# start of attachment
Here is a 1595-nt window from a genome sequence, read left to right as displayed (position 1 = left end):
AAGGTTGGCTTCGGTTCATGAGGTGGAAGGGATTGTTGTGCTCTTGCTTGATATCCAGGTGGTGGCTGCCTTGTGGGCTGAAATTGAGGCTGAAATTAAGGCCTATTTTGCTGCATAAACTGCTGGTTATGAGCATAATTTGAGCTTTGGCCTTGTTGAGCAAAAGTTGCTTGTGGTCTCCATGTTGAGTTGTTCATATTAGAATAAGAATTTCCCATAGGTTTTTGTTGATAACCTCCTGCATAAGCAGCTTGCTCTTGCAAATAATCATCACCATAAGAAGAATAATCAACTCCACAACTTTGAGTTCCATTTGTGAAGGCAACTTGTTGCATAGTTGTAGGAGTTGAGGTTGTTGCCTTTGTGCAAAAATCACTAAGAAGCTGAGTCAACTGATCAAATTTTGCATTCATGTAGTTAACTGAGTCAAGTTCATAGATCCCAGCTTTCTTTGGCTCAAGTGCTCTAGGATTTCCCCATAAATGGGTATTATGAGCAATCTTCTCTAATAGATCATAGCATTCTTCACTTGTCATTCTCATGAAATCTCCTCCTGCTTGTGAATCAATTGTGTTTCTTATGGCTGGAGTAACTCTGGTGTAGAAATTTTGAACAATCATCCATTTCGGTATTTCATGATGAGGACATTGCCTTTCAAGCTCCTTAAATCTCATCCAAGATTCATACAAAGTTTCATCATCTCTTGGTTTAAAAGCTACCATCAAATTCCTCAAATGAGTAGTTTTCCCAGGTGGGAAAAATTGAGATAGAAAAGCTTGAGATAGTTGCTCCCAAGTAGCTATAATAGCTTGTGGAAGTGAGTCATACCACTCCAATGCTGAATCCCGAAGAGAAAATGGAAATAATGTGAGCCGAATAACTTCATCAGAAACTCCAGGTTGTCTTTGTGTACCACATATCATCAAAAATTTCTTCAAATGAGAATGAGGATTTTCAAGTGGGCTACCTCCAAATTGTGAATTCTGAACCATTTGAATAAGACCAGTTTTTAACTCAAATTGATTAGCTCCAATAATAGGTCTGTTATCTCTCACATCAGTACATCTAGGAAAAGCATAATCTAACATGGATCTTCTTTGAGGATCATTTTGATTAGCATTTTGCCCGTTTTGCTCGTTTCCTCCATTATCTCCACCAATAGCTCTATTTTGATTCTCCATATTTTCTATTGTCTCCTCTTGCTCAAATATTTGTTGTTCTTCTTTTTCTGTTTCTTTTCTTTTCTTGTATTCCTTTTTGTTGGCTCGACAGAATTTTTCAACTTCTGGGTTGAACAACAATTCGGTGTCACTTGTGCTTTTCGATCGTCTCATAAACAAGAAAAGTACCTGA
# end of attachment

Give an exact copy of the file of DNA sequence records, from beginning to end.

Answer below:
Here is a 1595-nt window from a genome sequence, read left to right as displayed (position 1 = left end):
AAGGTTGGCTTCGGTTCATGAGGTGGAAGGGATTGTTGTGCTCTTGCTTGATATCCAGGTGGTGGCTGCCTTGTGGGCTGAAATTGAGGCTGAAATTAAGGCCTATTTTGCTGCATAAACTGCTGGTTATGAGCATAATTTGAGCTTTGGCCTTGTTGAGCAAAAGTTGCTTGTGGTCTCCATGTTGAGTTGTTCATATTAGAATAAGAATTTCCCATAGGTTTTTGTTGATAACCTCCTGCATAAGCAGCTTGCTCTTGCAAATAATCATCACCATAAGAAGAATAATCAACTCCACAACTTTGAGTTCCATTTGTGAAGGCAACTTGTTGCATAGTTGTAGGAGTTGAGGTTGTTGCCTTTGTGCAAAAATCACTAAGAAGCTGAGTCAACTGATCAAATTTTGCATTCATGTAGTTAACTGAGTCAAGTTCATAGATCCCAGCTTTCTTTGGCTCAAGTGCTCTAGGATTTCCCCATAAATGGGTATTATGAGCAATCTTCTCTAATAGATCATAGCATTCTTCACTTGTCATTCTCATGAAATCTCCTCCTGCTTGTGAATCAATTGTGTTTCTTATGGCTGGAGTAACTCTGGTGTAGAAATTTTGAACAATCATCCATTTCGGTATTTCATGATGAGGACATTGCCTTTCAAGCTCCTTAAATCTCATCCAAGATTCATACAAAGTTTCATCATCTCTTGGTTTAAAAGCTACCATCAAATTCCTCAAATGAGTAGTTTTCCCAGGTGGGAAAAATTGAGATAGAAAAGCTTGAGATAGTTGCTCCCAAGTAGCTATAATAGCTTGTGGAAGTGAGTCATACCACTCCAATGCTGAATCCCGAAGAGAAAATGGAAATAATGTGAGCCGAATAACTTCATCAGAAACTCCAGGTTGTCTTTGTGTACCACATATCATCAAAAATTTCTTCAAATGAGAATGAGGATTTTCAAGTGGGCTACCTCCAAATTGTGAATTCTGAACCATTTGAATAAGACCAGTTTTTAACTCAAATTGATTAGCTCCAATAATAGGTCTGTTATCTCTCACATCAGTACATCTAGGAAAAGCATAATCTAACATGGATCTTCTTTGAGGATCATTTTGATTAGCATTTTGCCCGTTTTGCTCGTTTCCTCCATTATCTCCACCAATAGCTCTATTTTGATTCTCCATATTTTCTATTGTCTCCTCTTGCTCAAATATTTGTTGTTCTTCTTTTTCTGTTTCTTTTCTTTTCTTGTATTCCTTTTTGTTGGCTCGACAGAATTTTTCAACTTCTGGGTTGAACAACAATTCGGTGTCACTTGTGCTTTTCGATCGTCTCATAAACAAGAAAAGTACCTGA